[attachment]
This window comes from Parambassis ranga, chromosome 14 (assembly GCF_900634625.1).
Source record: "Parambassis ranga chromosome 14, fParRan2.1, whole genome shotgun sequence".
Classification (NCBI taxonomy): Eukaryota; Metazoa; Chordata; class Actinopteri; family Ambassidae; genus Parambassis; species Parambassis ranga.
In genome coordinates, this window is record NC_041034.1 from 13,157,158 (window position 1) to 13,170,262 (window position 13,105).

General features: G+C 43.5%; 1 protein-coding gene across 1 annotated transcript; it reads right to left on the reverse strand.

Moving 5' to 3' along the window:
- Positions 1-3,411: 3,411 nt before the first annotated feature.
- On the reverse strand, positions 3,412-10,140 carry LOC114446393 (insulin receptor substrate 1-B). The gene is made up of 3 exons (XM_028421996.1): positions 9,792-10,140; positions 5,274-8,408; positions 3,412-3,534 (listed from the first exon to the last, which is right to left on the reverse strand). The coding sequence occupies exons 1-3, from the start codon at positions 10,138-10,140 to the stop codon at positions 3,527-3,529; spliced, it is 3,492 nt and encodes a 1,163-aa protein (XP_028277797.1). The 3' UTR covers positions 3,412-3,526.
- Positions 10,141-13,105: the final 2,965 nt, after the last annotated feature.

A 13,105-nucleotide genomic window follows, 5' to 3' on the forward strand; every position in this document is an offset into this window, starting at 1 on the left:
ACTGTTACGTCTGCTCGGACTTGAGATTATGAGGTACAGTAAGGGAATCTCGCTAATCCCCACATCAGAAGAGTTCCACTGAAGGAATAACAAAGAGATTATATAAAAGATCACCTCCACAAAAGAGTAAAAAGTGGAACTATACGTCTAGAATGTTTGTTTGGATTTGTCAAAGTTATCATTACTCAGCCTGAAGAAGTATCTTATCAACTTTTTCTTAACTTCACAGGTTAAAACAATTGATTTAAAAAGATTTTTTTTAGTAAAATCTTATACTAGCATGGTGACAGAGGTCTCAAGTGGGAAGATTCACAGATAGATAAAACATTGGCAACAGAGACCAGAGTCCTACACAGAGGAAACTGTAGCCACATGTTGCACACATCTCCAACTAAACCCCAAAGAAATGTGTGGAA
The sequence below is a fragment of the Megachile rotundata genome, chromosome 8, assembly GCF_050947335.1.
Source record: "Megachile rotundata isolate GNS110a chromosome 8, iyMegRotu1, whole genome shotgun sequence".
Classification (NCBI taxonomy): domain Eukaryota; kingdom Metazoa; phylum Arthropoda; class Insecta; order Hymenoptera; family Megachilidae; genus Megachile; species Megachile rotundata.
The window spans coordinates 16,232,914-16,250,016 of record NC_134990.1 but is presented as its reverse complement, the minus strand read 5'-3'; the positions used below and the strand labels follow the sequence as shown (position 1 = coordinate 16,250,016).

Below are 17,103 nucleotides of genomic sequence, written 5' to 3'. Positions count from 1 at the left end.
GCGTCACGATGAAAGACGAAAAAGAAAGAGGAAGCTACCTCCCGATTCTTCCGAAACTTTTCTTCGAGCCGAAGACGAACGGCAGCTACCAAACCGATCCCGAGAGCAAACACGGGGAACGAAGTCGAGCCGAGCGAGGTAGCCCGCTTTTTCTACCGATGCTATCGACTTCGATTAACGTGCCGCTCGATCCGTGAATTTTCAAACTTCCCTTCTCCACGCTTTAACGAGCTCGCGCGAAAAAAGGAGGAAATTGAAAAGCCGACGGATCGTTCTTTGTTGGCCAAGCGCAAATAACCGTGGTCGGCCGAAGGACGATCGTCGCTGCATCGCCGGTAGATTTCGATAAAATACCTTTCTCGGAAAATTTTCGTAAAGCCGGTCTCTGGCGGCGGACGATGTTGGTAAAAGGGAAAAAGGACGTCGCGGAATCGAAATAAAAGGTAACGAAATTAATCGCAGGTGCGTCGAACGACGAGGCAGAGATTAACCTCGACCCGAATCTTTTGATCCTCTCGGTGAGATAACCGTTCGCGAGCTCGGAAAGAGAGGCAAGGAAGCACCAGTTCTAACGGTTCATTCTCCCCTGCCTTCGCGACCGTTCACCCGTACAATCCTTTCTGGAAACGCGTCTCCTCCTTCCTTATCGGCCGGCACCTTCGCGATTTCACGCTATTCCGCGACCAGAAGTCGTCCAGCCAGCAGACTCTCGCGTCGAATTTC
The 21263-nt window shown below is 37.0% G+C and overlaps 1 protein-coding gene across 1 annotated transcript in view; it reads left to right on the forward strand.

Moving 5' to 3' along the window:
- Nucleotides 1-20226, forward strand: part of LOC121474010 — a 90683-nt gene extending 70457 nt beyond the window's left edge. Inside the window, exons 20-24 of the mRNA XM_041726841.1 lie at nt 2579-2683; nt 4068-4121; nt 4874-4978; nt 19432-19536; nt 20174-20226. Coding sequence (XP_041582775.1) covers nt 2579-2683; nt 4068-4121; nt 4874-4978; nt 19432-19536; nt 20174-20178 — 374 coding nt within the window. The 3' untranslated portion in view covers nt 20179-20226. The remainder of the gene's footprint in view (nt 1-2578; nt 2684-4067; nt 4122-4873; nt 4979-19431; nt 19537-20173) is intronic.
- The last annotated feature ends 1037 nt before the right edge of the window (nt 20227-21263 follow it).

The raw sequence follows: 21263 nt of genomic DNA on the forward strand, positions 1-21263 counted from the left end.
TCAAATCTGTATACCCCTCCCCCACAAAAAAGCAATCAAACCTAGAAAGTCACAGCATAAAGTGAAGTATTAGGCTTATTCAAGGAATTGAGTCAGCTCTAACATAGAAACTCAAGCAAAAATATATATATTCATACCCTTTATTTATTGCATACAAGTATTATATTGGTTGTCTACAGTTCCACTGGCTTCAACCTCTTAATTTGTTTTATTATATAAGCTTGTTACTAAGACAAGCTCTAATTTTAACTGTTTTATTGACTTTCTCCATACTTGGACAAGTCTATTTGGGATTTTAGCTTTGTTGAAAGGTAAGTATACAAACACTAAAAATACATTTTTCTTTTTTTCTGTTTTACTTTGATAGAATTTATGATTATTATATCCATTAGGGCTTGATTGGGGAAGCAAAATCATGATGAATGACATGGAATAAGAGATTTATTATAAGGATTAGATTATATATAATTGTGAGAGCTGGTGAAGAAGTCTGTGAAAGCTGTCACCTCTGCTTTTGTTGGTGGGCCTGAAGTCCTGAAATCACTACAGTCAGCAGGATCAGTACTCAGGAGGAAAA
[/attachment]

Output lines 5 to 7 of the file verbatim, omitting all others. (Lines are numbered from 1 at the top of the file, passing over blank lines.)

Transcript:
General features: G+C 43.5%; 1 protein-coding gene across 1 annotated transcript; it reads right to left on the reverse strand.

Moving 5' to 3' along the window:
- Positions 1-3,411: 3,411 nt before the first annotated feature.